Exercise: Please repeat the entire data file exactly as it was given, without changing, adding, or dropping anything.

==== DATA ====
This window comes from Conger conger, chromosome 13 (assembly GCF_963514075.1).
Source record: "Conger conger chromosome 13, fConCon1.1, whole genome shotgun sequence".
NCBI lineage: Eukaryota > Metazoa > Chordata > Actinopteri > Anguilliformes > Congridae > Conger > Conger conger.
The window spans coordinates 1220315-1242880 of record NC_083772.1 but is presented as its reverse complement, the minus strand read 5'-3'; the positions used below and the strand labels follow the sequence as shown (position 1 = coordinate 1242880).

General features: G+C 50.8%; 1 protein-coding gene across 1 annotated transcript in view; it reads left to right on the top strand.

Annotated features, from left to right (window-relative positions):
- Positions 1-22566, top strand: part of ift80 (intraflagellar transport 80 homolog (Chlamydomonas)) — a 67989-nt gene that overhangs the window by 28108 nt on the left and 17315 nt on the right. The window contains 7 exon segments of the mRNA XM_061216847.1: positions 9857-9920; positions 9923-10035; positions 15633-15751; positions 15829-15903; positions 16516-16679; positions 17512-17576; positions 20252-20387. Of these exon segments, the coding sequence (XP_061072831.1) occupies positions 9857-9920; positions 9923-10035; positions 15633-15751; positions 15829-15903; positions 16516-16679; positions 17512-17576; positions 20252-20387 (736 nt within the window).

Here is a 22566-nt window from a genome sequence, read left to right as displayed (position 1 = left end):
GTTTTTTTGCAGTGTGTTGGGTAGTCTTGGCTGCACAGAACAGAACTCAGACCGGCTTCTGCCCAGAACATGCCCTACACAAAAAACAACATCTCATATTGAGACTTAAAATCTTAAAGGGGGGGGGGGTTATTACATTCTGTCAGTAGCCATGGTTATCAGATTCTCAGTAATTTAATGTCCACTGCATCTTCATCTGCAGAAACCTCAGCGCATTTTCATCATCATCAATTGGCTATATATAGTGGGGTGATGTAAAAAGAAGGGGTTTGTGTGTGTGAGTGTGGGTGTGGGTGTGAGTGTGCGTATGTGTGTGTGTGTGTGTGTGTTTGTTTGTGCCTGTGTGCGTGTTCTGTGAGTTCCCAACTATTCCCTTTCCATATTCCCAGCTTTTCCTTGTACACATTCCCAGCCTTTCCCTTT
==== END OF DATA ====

This window comes from Conger conger, chromosome 13 (assembly GCF_963514075.1).
Source record: "Conger conger chromosome 13, fConCon1.1, whole genome shotgun sequence".
NCBI lineage: Eukaryota > Metazoa > Chordata > Actinopteri > Anguilliformes > Congridae > Conger > Conger conger.
The window spans coordinates 1220315-1242880 of record NC_083772.1 but is presented as its reverse complement, the minus strand read 5'-3'; the positions used below and the strand labels follow the sequence as shown (position 1 = coordinate 1242880).

General features: G+C 50.8%; 1 protein-coding gene across 1 annotated transcript in view; it reads left to right on the top strand.

Annotated features, from left to right (window-relative positions):
- Positions 1-22566, top strand: part of ift80 (intraflagellar transport 80 homolog (Chlamydomonas)) — a 67989-nt gene that overhangs the window by 28108 nt on the left and 17315 nt on the right. The window contains 7 exon segments of the mRNA XM_061216847.1: positions 9857-9920; positions 9923-10035; positions 15633-15751; positions 15829-15903; positions 16516-16679; positions 17512-17576; positions 20252-20387. Of these exon segments, the coding sequence (XP_061072831.1) occupies positions 9857-9920; positions 9923-10035; positions 15633-15751; positions 15829-15903; positions 16516-16679; positions 17512-17576; positions 20252-20387 (736 nt within the window).

Here is a 22566-nt window from a genome sequence, read left to right as displayed (position 1 = left end):
GTTTTTTTGCAGTGTGTTGGGTAGTCTTGGCTGCACAGAACAGAACTCAGACCGGCTTCTGCCCAGAACATGCCCTACACAAAAAACAACATCTCATATTGAGACTTAAAATCTTAAAGGGGGGGGGGGTTATTACATTCTGTCAGTAGCCATGGTTATCAGATTCTCAGTAATTTAATGTCCACTGCATCTTCATCTGCAGAAACCTCAGCGCATTTTCATCATCATCAATTGGCTATATATAGTGGGGTGATGTAAAAAGAAGGGGTTTGTGTGTGTGAGTGTGGGTGTGGGTGTGAGTGTGCGTATGTGTGTGTGTGTGTGTGTGTTTGTTTGTGCCTGTGTGCGTGTTCTGTGAGTTCCCAACTATTCCCTTTCCATATTCCCAGCTTTTCCTTGTACACATTCCCAGCCTTTCCCTTT